|The fish trade fell in 2015 for the first time in a long time. Will Brexit affect 2016 and beyond?|
Brexit is likely to cast a shadow over the global trade in fish in 2016, as the fall in the pound depresses the UK’s purchasing power as well as the value of the country’s seafood exports, according to officials at the UN Food and Agricultural Organisation. The UK is a leading exporter of salmon as well as being a top 10 importer of fish and fishery products.If the FAO is right, then combining reduced demand for fish in LDCs like Brazil and Russia coupled with the aforementioned UK dislocations may be beneficial for fish stocks--especially in waters near the UK. Some research suggests the UK is the worst offender among (current) EU nations in overfishing.
“Brexit could depress seafood trade, especially in the short term, but also in the longer term because of more difficult market access for UK exporters to the EU,” said Audun Lem, deputy director of the FAO’s fisheries policy division. His comments came as world seafood trade fell in 2015 for the first time since the financial crisis as economic weakness in emerging markets, particularly Brazil and Russia, hit consumption and fish prices.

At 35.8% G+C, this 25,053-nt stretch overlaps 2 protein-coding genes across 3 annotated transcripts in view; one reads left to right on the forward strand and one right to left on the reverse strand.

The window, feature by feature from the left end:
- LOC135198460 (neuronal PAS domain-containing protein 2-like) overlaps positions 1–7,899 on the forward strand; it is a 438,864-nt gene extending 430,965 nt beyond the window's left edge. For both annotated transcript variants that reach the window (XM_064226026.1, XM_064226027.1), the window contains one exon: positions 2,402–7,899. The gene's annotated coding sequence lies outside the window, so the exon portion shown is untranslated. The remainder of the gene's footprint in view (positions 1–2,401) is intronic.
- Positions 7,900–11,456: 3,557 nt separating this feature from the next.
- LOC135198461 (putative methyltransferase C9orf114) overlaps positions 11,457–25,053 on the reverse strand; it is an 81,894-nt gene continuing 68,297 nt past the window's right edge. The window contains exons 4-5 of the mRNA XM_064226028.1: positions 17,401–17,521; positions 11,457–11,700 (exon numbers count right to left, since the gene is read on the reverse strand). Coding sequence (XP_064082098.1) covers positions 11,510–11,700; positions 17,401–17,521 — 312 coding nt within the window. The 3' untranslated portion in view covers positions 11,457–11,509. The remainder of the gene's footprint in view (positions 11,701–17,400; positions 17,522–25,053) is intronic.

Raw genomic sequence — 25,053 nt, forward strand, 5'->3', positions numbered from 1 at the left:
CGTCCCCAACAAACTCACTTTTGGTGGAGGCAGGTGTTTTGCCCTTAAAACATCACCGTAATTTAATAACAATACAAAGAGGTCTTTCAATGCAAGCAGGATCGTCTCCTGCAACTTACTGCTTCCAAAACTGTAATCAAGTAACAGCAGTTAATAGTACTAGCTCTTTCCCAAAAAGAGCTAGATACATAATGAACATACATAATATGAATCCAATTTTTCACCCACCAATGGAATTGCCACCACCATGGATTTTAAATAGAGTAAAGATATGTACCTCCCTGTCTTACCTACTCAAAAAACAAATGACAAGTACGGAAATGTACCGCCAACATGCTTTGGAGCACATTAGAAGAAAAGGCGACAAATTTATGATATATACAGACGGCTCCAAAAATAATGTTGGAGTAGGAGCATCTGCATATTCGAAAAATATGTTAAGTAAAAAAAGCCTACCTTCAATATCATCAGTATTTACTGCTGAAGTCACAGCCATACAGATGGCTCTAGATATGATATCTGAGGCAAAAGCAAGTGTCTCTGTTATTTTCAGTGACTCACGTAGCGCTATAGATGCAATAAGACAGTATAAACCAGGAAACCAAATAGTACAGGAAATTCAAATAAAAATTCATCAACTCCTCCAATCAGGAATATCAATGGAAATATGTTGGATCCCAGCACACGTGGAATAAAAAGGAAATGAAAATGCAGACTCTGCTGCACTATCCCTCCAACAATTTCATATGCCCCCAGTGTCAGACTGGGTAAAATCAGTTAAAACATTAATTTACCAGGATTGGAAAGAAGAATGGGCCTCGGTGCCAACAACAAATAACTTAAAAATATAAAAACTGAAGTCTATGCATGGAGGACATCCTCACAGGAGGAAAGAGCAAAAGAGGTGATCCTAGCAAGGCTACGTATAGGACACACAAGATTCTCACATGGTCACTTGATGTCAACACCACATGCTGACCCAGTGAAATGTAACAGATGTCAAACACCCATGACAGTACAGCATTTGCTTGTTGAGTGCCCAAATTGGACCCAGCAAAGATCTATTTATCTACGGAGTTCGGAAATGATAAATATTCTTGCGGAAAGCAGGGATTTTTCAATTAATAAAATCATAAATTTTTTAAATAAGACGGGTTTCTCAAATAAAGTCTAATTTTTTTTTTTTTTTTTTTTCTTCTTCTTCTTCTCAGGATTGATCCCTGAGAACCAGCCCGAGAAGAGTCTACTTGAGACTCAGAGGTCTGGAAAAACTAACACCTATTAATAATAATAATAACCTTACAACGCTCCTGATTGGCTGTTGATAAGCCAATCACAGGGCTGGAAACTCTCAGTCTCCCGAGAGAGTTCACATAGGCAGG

That said, some environmental activists claim that, unshackled from the restraints of the EU's Common Fisheries Policy (CFP), there will be little to prevent the UK from overfishing even more after it leaves the EU:
That is not what the history of shared resources tells us, instead the result will be a tragedy of overfishing. The reformed Common Fisheries Policy represents the best solution to overfishing in Europe with many stocks already showing improvement. Leaving it would send us back to the drawing board and the likelihood is that the environment (and fishers’ livelihoods) would suffer during years of bureaucratic wrangling.We'll see...